Based on figures presented during the previous Senate hearings, both Pharmally and TigerPhil profited from the transactions as a result of the marked up prices of face masks.

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Graphic by Ed Lustan

The Senate probe detailed the costly initial transaction between TigerPhil, Pharmally and the PS-DBM:

  • March 12, 2020: Greentrends Trading Int’l. sold TigerPhil 500,000 face masks at a unit price of P18 each, amounting to a total of P9 million.
  • March 12, 2020: TigerPhil purchased 500,000 face masks from Greentrends at a unit price of P18 each or for a total of P9 million.
  • March 25, 2020: TigerPhil sold the facemasks to Pharmally at a higher unit price of P23.90 each, the latter paid P11,950,000.
  • March 25, 2020: PS-DM purchased facemasks acquired by Pharmally at a unit price of P27.72 each — P9.72 higher than price set by Greentrends and P3.82 higher than the unit price of TigerPhil. The government procuring agency paid a total of P13.86 million for the said face masks.

By marking up the price of face masks that were originally sold by Greentrends, TigerPhil earned at least P2,950,000 while Pharmally earned around P1,910,000 in just one transaction.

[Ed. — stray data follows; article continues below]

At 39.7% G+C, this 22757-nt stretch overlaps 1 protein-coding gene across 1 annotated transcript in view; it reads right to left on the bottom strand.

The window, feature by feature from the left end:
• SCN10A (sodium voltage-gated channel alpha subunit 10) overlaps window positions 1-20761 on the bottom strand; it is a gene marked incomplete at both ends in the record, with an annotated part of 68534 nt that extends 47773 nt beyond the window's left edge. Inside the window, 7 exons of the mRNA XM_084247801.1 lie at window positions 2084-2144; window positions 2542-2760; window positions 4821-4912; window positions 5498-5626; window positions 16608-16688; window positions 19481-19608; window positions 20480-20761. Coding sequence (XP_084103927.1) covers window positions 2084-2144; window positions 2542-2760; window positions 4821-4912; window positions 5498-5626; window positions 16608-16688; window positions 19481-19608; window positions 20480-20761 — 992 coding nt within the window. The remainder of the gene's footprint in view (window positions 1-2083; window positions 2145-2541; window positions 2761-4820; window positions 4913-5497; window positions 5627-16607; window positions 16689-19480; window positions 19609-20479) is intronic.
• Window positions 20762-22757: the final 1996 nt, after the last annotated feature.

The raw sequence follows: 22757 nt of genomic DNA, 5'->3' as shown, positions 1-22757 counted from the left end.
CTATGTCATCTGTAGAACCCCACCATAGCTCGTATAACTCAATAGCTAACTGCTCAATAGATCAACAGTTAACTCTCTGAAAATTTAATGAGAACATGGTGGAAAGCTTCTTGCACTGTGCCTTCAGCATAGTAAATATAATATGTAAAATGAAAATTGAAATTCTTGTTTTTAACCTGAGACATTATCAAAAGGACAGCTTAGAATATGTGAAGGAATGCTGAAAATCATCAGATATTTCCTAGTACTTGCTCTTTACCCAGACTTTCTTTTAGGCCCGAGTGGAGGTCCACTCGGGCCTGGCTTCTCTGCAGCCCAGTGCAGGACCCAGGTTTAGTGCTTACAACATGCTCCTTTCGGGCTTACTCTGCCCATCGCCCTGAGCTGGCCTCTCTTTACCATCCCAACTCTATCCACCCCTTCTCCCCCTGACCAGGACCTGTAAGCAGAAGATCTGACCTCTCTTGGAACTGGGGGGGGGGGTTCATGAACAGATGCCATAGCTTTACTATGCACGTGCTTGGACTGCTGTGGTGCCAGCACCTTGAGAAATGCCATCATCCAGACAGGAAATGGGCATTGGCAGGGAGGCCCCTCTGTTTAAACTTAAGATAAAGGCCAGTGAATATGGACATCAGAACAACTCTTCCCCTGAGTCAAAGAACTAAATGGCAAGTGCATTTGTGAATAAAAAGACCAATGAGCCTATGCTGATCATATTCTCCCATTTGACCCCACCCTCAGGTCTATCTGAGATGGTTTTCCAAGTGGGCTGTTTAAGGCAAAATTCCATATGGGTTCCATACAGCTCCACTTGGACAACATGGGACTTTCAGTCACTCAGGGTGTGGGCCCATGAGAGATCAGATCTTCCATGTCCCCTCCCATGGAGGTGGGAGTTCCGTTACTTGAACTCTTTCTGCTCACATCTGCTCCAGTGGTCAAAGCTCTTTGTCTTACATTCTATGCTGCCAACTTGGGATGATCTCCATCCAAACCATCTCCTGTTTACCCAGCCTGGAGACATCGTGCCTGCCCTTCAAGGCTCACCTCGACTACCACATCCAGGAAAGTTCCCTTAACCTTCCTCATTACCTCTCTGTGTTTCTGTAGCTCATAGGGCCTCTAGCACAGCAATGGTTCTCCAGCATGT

In its annual report, the Commission on Audit flagged seven companies involved in the P42 billion procurement of supplies for COVID-19 response.

READ: DOH’s transfer of P42B funds without MOA ‘contrary’ to procurement law — Drilon

Of the six companies which supplied face masks to DOH through PS-DBM, Pharmally had the highest unit price at P27.72 a piece.

Based on the COA report, here are the unit price set by the five other companies:

  • Newlife Pharmaceutical, Inc.: 50,000 surgical masks — P16 (unit price)
  • Cosmic Technologies Incorporated: 300,000 surgical masks — P22.50 (unit price)
  • Phil Pharmawealth, Inc.: 100,000 — P27.49
  • EMS Component Assembly, Inc.: 100,000,000 surgical masks — P13.50 (unit price)
  • Health Wellness Lifestyle, Inc.: 600,000 surgical masks — P17.50 (unit price)

Aside from face masks, Pharmally also supplied COVID-19 test kits that cost P1,720 each. Other suppliers sold kits at around P925 each.

The PPE sets from the firm cost P1,910 each while market prices averaged P945 per test kits in May 2020.

READ: As probe shines light on COVID deals, more questions arise